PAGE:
But Danny and Preston could see what no human could, and that was that this was no normal storm. They could see the wraith-like presence that was actually controlling it, a darkly luminescent shimmering blue haze that both permeated the cloud and led it.

“What is it?” Preston asked.

“My god, that movie dude was right. He said that the real danger would be if somebody warned… what did he call them? Silvester…? Or sometimes Pearl? Anyway… yeah, that. This is what he warned about.”

“So what does that mean?” Preston demanded.

“We’re all fucked,” Danny replied as he grabbed Preston, held him tight, and the two of them dropped through the ground until they hit the Metro tunnel, then shot up it to Union Station and, from there, into the local highlands above downtown on what were called The Avenues.

The Rêves had their own warning network, although the message was basically to avoid certain areas. Although Las hadas silvestres were not mentioned at all, the idea that the Rêves were in no danger from what was happening was. The main points were to stay out of the Metro, away from Cemeteries, and to avoid Pasadena entirely.

The Avenues actually weren’t that far from Pasadena, at least street-wise, but they were sufficiently above it.

By the time that Preston and Danny had taken refuge in an overgrown backyard behind a very old house in Mt. Washington, they decided that they were going to remain apart for now. As Danny pointed out, “Strength in numbers.”

“Also,” Preston said, “I’ve always wanted to fuck my identical twin.”

“Stop it you,” Danny said, more playful than annoyed. “Okay, we’ll fuck if we get out of this alive…”

“That’s kind of impossible, isn’t it?” Preston said. Danny just smirked back.

Then they did all that they could do, which was just to wait out the passing storm — that is, if it ever did pass.

* * *

Parlay

In a lot of ways, Anabel really appreciated the ironic symmetry in the storm that Pearl unleashed because, just as none of the Rêves ever received any demands or ransom notes from the humans, they and Las hadas could not send their own demands back, at least not in any way that the humans would understand.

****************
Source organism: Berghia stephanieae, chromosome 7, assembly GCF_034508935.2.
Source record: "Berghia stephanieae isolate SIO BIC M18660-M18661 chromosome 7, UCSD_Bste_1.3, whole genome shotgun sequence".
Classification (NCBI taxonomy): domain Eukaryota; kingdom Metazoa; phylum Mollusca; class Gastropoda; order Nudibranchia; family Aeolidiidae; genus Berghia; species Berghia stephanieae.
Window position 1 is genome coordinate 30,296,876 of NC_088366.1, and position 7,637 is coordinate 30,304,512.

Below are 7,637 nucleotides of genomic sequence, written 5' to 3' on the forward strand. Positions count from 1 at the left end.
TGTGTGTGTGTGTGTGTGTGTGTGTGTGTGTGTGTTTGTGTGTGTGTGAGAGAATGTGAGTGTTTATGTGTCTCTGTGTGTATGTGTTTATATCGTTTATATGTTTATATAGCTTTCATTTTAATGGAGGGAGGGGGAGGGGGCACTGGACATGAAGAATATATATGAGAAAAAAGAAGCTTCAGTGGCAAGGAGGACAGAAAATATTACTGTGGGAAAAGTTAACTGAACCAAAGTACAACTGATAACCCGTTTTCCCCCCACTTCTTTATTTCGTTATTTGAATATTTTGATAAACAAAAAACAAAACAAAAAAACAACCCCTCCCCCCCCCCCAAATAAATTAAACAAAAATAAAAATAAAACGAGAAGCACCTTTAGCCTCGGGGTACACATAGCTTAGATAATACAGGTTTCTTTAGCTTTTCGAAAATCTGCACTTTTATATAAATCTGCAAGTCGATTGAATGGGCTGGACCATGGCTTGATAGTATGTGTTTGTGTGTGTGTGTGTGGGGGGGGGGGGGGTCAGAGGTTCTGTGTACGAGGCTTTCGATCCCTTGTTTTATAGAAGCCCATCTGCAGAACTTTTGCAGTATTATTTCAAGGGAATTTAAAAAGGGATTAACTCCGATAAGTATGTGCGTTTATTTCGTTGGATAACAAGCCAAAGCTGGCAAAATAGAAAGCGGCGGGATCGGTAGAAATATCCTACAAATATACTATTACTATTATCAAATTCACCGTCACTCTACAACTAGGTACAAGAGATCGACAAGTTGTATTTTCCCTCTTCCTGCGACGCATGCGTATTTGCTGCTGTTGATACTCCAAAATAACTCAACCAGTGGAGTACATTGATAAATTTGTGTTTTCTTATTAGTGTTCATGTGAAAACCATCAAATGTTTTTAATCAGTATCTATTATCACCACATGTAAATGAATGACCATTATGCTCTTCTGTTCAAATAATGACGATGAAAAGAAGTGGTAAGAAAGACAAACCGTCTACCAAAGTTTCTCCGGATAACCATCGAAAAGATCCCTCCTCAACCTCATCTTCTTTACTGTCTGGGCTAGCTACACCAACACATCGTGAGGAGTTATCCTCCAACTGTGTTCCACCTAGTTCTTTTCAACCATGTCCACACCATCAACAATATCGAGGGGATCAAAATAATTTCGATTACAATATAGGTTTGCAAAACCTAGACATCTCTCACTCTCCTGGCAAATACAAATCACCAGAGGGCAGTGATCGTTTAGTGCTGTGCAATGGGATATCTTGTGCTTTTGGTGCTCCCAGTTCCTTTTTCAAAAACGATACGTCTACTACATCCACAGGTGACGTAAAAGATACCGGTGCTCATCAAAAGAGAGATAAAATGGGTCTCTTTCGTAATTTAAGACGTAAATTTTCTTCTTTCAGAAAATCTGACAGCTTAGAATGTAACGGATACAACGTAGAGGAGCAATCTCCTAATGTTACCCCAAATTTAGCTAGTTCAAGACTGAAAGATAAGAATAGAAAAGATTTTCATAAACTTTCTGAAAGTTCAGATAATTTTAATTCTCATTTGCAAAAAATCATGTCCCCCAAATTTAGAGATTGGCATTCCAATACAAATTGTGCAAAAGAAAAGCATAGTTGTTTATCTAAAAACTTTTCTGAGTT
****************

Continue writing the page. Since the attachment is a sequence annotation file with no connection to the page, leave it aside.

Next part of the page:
All they could do was kidnap the weather and ravish the landscape. And that’s when Anabel realized the irony of Pearl’s words, that they would warn the humans. A sudden but unprecedented storm would not come across as a supernatural warning, at least not to any sane or rationale humans.

The only way that Anabel could warn them was to get herself caught again, and she wasn’t about to waltz into Ausmann’s arms, especially not after she had tipped him off to size being a factor in how effective their traps were.

But, she realized, if she could get Pearl to bring him above ground, away from his laboratory and technology, and place them on equal footing outside, then maybe she could deliver the message.

As soon as she thought it, she heard Pearl’s voice in her head. “Then take us where he’s at, man, and we’ll show him where it’s at, dig?”

Anabel wasn’t sure whether it was her imagination or not, but what did she have to lose? It wasn’t that hard a trip — just under seven miles in a straight line just about exactly north east, and only passing under one isolated mountain on the way.

So she headed from Glendale to Pasadena, even though the storm hadn’t gotten this far east yet, then hovered around where she had come up above Ausmann’s lab. But something seemed wrong. The place was eerily dark, with none of the buildings illuminated, and only the streetlights along the internal roads and parking lots providing any light at all.

She decided to take a chance and go underground, finding that she hadn’t missed Ausmann’s hidden complex by that much, but then venturing in while not manifesting to find it apparently abandoned. As she wandered its halls and through offices and labs, all she saw were empty work stations, all the equipment turned off, and everything bathed in a deep red light that came from LED strips set in the baseboards.

“Well, this is weird,” she thought.

She wandered around until she found a lobby with what were clearly elevator doors, keeping her distance from those, and went to the security station nearby, which had several large metal detectors in a row with double doors on each side and that’s when she saw the sign taped to the first door of the first detector.